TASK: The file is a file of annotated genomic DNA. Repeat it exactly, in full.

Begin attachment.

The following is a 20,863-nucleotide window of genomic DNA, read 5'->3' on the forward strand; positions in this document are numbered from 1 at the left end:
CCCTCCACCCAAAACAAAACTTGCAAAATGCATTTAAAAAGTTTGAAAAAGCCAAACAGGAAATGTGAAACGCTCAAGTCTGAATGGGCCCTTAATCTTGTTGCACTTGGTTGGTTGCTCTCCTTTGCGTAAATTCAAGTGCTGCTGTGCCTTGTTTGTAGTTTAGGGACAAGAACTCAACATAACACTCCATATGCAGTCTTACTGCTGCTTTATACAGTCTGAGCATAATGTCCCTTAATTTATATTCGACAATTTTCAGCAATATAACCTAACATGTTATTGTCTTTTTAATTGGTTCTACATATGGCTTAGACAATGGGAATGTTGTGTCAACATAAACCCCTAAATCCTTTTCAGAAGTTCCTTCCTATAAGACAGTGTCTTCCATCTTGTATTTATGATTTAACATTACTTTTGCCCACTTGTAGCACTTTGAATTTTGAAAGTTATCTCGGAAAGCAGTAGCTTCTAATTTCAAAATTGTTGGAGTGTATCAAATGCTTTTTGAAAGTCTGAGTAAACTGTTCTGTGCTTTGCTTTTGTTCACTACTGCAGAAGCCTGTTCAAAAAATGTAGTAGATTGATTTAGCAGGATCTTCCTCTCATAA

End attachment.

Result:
The following is a 20,863-nucleotide window of genomic DNA, read 5'->3' on the forward strand; positions in this document are numbered from 1 at the left end:
CCCTCCACCCAAAACAAAACTTGCAAAATGCATTTAAAAAGTTTGAAAAAGCCAAACAGGAAATGTGAAACGCTCAAGTCTGAATGGGCCCTTAATCTTGTTGCACTTGGTTGGTTGCTCTCCTTTGCGTAAATTCAAGTGCTGCTGTGCCTTGTTTGTAGTTTAGGGACAAGAACTCAACATAACACTCCATATGCAGTCTTACTGCTGCTTTATACAGTCTGAGCATAATGTCCCTTAATTTATATTCGACAATTTTCAGCAATATAACCTAACATGTTATTGTCTTTTTAATTGGTTCTACATATGGCTTAGACAATGGGAATGTTGTGTCAACATAAACCCCTAAATCCTTTTCAGAAGTTCCTTCCTATAAGACAGTGTCTTCCATCTTGTATTTATGATTTAACATTACTTTTGCCCACTTGTAGCACTTTGAATTTTGAAAGTTATCTCGGAAAGCAGTAGCTTCTAATTTCAAAATTGTTGGAGTGTATCAAATGCTTTTTGAAAGTCTGAGTAAACTGTTCTGTGCTTTGCTTTTGTTCACTACTGCAGAAGCCTGTTCAAAAAATGTAGTAGATTGATTTAGCAGGATCTTCCTCTCATAA